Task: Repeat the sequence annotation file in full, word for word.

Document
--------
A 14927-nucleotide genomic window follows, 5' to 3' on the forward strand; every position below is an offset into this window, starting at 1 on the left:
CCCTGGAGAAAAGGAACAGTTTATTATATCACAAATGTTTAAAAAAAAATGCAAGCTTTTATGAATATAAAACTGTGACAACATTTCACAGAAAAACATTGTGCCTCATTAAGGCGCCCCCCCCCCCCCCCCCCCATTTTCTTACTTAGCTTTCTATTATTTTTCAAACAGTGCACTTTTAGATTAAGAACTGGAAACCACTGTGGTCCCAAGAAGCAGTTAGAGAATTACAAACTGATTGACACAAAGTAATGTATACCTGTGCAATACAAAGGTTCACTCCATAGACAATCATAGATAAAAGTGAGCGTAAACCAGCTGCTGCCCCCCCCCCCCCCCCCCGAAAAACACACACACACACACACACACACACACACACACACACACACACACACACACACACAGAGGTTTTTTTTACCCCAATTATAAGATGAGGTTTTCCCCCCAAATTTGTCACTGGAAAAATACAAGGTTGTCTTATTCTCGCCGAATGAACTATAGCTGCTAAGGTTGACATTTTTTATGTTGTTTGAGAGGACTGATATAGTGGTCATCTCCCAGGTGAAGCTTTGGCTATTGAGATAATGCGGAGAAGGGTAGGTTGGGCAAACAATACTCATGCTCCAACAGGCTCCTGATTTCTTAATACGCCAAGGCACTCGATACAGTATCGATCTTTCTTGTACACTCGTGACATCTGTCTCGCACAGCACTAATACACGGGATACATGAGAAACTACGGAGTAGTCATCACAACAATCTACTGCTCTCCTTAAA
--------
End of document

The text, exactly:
A 14927-nucleotide genomic window follows, 5' to 3' on the forward strand; every position below is an offset into this window, starting at 1 on the left:
CCCTGGAGAAAAGGAACAGTTTATTATATCACAAATGTTTAAAAAAAAATGCAAGCTTTTATGAATATAAAACTGTGACAACATTTCACAGAAAAACATTGTGCCTCATTAAGGCGCCCCCCCCCCCCCCCCCCCATTTTCTTACTTAGCTTTCTATTATTTTTCAAACAGTGCACTTTTAGATTAAGAACTGGAAACCACTGTGGTCCCAAGAAGCAGTTAGAGAATTACAAACTGATTGACACAAAGTAATGTATACCTGTGCAATACAAAGGTTCACTCCATAGACAATCATAGATAAAAGTGAGCGTAAACCAGCTGCTGCCCCCCCCCCCCCCCCCCGAAAAACACACACACACACACACACACACACACACACACACACACACACACACACACACACAGAGGTTTTTTTTACCCCAATTATAAGATGAGGTTTTCCCCCCAAATTTGTCACTGGAAAAATACAAGGTTGTCTTATTCTCGCCGAATGAACTATAGCTGCTAAGGTTGACATTTTTTATGTTGTTTGAGAGGACTGATATAGTGGTCATCTCCCAGGTGAAGCTTTGGCTATTGAGATAATGCGGAGAAGGGTAGGTTGGGCAAACAATACTCATGCTCCAACAGGCTCCTGATTTCTTAATACGCCAAGGCACTCGATACAGTATCGATCTTTCTTGTACACTCGTGACATCTGTCTCGCACAGCACTAATACACGGGATACATGAGAAACTACGGAGTAGTCATCACAACAATCTACTGCTCTCCTTAAA